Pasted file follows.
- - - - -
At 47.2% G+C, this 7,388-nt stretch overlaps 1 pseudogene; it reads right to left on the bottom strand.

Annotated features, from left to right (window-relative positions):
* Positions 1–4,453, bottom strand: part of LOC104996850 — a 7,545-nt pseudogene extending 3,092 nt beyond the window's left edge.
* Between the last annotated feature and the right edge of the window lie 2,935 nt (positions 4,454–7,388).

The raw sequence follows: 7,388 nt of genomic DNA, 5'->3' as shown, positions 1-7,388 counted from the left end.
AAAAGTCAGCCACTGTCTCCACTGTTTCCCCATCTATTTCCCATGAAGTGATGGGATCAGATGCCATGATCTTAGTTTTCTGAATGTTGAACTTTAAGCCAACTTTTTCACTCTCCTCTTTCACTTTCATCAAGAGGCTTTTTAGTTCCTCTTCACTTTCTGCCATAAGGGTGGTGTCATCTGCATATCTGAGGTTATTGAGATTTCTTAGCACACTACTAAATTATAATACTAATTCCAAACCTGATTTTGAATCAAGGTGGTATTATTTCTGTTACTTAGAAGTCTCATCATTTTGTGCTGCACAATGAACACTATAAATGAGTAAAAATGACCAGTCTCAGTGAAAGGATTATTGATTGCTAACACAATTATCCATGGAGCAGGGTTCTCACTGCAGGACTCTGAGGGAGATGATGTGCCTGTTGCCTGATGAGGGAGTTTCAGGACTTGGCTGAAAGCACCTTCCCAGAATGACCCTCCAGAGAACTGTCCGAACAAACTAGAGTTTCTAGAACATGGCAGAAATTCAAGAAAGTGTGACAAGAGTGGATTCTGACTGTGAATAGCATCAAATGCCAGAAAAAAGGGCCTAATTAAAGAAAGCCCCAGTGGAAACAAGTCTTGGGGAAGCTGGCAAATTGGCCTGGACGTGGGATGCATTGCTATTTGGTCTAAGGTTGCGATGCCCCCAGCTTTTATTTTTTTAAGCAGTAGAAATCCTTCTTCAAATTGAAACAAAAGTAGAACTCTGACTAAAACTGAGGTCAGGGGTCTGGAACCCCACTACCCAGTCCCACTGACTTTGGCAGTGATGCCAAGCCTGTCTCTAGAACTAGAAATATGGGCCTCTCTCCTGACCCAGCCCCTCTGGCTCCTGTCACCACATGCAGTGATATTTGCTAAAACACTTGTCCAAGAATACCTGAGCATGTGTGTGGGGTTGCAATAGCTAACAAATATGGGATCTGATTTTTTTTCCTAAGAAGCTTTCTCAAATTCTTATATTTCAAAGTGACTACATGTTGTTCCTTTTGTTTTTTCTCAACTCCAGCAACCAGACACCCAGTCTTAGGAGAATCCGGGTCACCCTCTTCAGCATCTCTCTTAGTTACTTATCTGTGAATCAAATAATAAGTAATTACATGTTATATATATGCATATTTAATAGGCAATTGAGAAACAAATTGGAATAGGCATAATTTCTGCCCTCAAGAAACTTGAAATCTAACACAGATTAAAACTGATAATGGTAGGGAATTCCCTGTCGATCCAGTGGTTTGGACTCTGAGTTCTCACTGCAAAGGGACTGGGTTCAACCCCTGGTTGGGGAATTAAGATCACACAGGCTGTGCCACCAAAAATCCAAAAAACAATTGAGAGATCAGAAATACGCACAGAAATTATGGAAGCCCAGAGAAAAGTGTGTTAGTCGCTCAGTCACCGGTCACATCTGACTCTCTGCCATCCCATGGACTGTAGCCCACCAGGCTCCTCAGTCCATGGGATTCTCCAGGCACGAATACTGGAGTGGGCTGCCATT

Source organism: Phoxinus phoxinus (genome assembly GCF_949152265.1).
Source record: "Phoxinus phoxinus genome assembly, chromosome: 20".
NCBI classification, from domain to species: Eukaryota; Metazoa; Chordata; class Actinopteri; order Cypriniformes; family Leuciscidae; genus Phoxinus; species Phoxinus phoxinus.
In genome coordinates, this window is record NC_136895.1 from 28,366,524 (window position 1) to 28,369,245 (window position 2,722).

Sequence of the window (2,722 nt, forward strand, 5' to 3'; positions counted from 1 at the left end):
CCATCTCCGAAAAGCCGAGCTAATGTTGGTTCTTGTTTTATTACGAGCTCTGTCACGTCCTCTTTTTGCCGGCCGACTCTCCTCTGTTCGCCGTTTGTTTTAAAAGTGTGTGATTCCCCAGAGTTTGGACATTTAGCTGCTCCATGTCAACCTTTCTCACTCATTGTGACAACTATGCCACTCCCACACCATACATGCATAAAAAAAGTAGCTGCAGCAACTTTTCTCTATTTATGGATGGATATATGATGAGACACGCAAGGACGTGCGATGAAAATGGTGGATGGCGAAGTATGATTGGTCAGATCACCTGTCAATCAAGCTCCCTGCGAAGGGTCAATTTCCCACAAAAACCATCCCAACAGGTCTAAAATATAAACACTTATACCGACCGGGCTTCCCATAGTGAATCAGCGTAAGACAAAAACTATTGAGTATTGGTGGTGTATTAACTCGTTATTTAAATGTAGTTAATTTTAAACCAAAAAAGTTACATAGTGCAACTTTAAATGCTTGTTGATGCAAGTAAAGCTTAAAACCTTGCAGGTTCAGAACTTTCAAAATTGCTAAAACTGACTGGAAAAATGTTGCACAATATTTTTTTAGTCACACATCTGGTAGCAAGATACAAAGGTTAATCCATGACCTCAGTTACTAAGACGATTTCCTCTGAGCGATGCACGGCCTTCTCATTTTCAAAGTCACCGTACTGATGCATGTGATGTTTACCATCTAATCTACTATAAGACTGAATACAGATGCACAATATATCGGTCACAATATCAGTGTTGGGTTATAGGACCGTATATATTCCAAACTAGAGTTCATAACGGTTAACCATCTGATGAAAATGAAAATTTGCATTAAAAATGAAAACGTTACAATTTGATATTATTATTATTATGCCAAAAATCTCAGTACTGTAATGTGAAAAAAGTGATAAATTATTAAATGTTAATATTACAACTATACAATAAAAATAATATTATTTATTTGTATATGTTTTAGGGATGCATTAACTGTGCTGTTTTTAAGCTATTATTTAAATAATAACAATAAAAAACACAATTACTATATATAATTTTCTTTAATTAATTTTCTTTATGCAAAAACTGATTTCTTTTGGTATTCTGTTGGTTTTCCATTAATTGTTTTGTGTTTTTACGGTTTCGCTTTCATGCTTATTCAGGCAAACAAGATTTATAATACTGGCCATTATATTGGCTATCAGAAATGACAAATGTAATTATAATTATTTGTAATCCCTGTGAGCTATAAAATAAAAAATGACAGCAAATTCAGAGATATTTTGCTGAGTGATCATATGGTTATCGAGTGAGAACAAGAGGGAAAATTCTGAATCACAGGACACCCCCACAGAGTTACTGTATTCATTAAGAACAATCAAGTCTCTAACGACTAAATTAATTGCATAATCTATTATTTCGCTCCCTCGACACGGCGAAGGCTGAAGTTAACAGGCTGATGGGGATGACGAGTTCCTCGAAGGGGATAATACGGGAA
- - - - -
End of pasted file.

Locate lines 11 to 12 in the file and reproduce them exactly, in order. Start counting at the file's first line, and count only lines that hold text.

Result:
Sequence of the window (2,722 nt, forward strand, 5' to 3'; positions counted from 1 at the left end):
CCATCTCCGAAAAGCCGAGCTAATGTTGGTTCTTGTTTTATTACGAGCTCTGTCACGTCCTCTTTTTGCCGGCCGACTCTCCTCTGTTCGCCGTTTGTTTTAAAAGTGTGTGATTCCCCAGAGTTTGGACATTTAGCTGCTCCATGTCAACCTTTCTCACTCATTGTGACAACTATGCCACTCCCACACCATACATGCATAAAAAAAGTAGCTGCAGCAACTTTTCTCTATTTATGGATGGATATATGATGAGACACGCAAGGACGTGCGATGAAAATGGTGGATGGCGAAGTATGATTGGTCAGATCACCTGTCAATCAAGCTCCCTGCGAAGGGTCAATTTCCCACAAAAACCATCCCAACAGGTCTAAAATATAAACACTTATACCGACCGGGCTTCCCATAGTGAATCAGCGTAAGACAAAAACTATTGAGTATTGGTGGTGTATTAACTCGTTATTTAAATGTAGTTAATTTTAAACCAAAAAAGTTACATAGTGCAACTTTAAATGCTTGTTGATGCAAGTAAAGCTTAAAACCTTGCAGGTTCAGAACTTTCAAAATTGCTAAAACTGACTGGAAAAATGTTGCACAATATTTTTTTAGTCACACATCTGGTAGCAAGATACAAAGGTTAATCCATGACCTCAGTTACTAAGACGATTTCCTCTGAGCGATGCACGGCCTTCTCATTTTCAAAGTCACCGTACTGATGCATGTGATGTTTACCATCTAATCTACTATAAGACTGAATACAGATGCACAATATATCGGTCACAATATCAGTGTTGGGTTATAGGACCGTATATATTCCAAACTAGAGTTCATAACGGTTAACCATCTGATGAAAATGAAAATTTGCATTAAAAATGAAAACGTTACAATTTGATATTATTATTATTATGCCAAAAATCTCAGTACTGTAATGTGAAAAAAGTGATAAATTATTAAATGTTAATATTACAACTATACAATAAAAATAATATTATTTATTTGTATATGTTTTAGGGATGCATTAACTGTGCTGTTTTTAAGCTATTATTTAAATAATAACAATAAAAAACACAATTACTATATATAATTTTCTTTAATTAATTTTCTTTATGCAAAAACTGATTTCTTTTGGTATTCTGTTGGTTTTCCATTAATTGTTTTGTGTTTTTACGGTTTCGCTTTCATGCTTATTCAGGCAAACAAGATTTATAATACTGGCCATTATATTGGCTATCAGAAATGACAAATGTAATTATAATTATTTGTAATCCCTGTGAGCTATAAAATAAAAAATGACAGCAAATTCAGAGATATTTTGCTGAGTGATCATATGGTTATCGAGTGAGAACAAGAGGGAAAATTCTGAATCACAGGACACCCCCACAGAGTTACTGTATTCATTAAGAACAATCAAGTCTCTAACGACTAAATTAATTGCATAATCTATTATTTCGCTCCCTCGACACGGCGAAGGCTGAAGTTAACAGGCTGATGGGGATGACGAGTTCCTCGAAGGGGATAATACGGGAA